As of today, the U.S. position is indicating a reluctance to use force, even limited force, because of questions whether this would suffice. After all, what’s the point of bringing penicillin five miles into Venezuelan territory by gunpoint if it doesn’t travel the remaining distances to the distribution points, and instead, is robbed and sold by the Venezuelan military further down the line?
But remember that America’s current stated position is today’s position, they only stated reluctance (and Trump didn’t actually say it himself), and Venezuela’s situation is changing hourly. It wouldn’t take much for this to change on a dime, but I can guarantee you one thing, Canada will not be part of an effective military solution.
Despite their lead in creating the Lima Group in 2017, a coalition of regional Latin American countries to work on a solution to the Venezuela problem, Canada will never take action in line with U.S. policy, especially U.S. policy directed by Trump. Not only are they still hurting badly by Trump’s huge NAFTA beating (just ask any Canadian), the country has long suffered from an inferiority complex under their southern neighbor. They have longed to be seen as a world leader, desperate for any issue which would boost the country’s esteem and importance on the world stage, and they jumped all over Venezuela.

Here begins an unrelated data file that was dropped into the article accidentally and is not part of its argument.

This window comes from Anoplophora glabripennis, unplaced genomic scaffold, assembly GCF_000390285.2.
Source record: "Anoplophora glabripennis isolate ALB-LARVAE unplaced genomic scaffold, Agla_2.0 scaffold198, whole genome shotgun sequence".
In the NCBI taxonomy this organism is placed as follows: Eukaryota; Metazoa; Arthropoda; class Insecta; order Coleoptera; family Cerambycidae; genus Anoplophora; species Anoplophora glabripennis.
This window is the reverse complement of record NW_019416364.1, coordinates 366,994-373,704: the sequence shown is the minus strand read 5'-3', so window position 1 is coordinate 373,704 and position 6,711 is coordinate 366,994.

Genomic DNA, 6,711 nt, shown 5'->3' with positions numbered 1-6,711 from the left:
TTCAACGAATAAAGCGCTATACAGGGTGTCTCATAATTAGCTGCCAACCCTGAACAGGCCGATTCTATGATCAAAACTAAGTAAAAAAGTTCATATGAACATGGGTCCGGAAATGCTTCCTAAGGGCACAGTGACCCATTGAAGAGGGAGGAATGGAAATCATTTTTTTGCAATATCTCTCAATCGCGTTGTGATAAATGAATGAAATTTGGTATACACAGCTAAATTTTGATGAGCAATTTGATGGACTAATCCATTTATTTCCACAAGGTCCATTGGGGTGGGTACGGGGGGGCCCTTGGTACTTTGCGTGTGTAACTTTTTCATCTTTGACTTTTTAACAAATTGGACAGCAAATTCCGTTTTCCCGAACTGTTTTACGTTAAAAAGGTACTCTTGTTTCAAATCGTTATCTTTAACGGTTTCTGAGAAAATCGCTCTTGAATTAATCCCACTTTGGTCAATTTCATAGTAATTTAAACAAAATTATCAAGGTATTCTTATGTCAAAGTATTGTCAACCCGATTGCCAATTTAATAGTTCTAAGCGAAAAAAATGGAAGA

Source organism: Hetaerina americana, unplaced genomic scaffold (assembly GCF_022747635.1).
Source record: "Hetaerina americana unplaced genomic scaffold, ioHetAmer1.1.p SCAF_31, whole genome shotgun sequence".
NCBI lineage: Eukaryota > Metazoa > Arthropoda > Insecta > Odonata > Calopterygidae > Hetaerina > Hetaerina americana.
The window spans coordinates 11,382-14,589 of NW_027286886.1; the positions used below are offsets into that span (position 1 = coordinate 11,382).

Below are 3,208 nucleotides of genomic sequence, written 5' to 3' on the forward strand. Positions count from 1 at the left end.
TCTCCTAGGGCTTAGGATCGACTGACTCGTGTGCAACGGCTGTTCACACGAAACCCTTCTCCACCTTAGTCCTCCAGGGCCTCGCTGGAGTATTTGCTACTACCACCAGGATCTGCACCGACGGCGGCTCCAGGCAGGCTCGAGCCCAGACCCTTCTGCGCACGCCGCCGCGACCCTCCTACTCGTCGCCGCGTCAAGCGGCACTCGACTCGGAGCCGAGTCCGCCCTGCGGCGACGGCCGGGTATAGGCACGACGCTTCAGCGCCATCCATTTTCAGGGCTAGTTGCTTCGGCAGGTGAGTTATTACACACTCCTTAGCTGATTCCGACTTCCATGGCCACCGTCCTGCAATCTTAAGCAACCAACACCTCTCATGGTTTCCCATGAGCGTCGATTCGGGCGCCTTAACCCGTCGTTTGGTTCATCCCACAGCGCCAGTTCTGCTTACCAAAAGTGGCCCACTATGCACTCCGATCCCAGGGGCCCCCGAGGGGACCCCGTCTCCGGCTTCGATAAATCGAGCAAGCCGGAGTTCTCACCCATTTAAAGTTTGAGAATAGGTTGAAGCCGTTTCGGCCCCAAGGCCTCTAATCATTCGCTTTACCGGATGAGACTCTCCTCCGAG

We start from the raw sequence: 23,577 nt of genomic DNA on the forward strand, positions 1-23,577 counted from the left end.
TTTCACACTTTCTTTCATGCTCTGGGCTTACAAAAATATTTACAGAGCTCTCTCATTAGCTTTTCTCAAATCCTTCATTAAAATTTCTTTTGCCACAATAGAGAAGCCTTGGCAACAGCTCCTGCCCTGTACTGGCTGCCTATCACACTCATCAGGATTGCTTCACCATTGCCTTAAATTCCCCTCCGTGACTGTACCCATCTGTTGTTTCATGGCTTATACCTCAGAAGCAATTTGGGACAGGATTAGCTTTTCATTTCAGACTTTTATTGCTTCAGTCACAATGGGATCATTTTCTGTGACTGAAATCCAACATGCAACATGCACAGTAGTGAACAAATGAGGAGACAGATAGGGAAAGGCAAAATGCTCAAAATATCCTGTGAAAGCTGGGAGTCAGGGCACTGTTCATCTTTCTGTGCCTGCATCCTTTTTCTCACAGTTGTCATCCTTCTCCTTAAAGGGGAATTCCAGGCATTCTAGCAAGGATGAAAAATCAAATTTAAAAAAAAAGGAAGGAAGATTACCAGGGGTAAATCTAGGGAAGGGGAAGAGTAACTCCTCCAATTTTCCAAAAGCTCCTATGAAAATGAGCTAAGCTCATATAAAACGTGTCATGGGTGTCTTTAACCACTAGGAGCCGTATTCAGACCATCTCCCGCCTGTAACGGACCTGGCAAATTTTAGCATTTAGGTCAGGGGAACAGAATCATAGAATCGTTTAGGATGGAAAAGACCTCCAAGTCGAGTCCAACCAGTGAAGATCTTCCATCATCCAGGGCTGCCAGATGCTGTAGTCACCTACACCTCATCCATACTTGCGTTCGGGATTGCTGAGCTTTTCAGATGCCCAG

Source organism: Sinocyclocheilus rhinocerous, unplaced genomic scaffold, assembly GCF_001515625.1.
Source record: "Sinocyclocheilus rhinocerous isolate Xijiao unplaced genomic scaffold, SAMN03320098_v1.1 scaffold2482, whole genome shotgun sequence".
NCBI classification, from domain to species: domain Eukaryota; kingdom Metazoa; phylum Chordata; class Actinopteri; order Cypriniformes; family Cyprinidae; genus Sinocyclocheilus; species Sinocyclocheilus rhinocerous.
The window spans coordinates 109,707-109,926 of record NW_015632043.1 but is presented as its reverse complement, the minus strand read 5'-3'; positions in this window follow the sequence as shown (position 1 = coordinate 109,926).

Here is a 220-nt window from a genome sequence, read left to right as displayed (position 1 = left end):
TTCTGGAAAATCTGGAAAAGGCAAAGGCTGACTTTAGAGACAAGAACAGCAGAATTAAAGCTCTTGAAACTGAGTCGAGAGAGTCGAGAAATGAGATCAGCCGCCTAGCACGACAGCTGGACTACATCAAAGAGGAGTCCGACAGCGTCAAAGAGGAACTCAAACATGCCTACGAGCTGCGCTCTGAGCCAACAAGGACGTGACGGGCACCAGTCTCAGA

The U.S. even graciously stepped aside on Lima, letting Canada “take the lead” and not “polluting” the group with anti-Imperialist U.S. criticism. Canada’s intentions might have been good, their motivations totally understandable, but their big problem?
They forgot who they were dealing with, a dictator, and they kept insisting that more talks were the answer, and they still insist that! (It was, and is, Adolph Hitler, Neville Chamberlain, and appeasement all over again folks! They just don’t “get it.”) Through their position, they have also damaged U.S. credibility for military intervention, even though that intervention may be the only way to save millions of lives and bring democracy back to Venezuela.
If you want more proof of Canada’s disgusting complacency in saving these lives…and their eagerness to go against U.S. policy…just watch some recent Canadian news media on YouTube about Venezuela. Except for the language(s), you’ll think you’re watching news reports out of Moscow. And by the way:
It was the United States who first recognized Guaido as Venezuela’s legitimate Interim President, not Canada and the Lima Group, and boy, did that make them mad!
Interestingly, China and Russia haven’t offered any humanitarian assistance themselves, which would seem like a good political move for Maduro to make. (“We’ll take their help Yankee but not yours!”) This proves that Russia and China couldn’t care less about Venezuelans, that they’re only in it for the money, but who didn’t already know that? More importantly, this shows Venezuelans who their true friends are. Further Russian and Chinese monetary assistance isn’t the answer either (they need the hard food and medicine goods and not the money), because the Chavista regimes, from 1999 through today, have lost an estimated $200 billion to theft and corruption.
What will happen next? Plain and simple, no one has a clue, so stay tuned.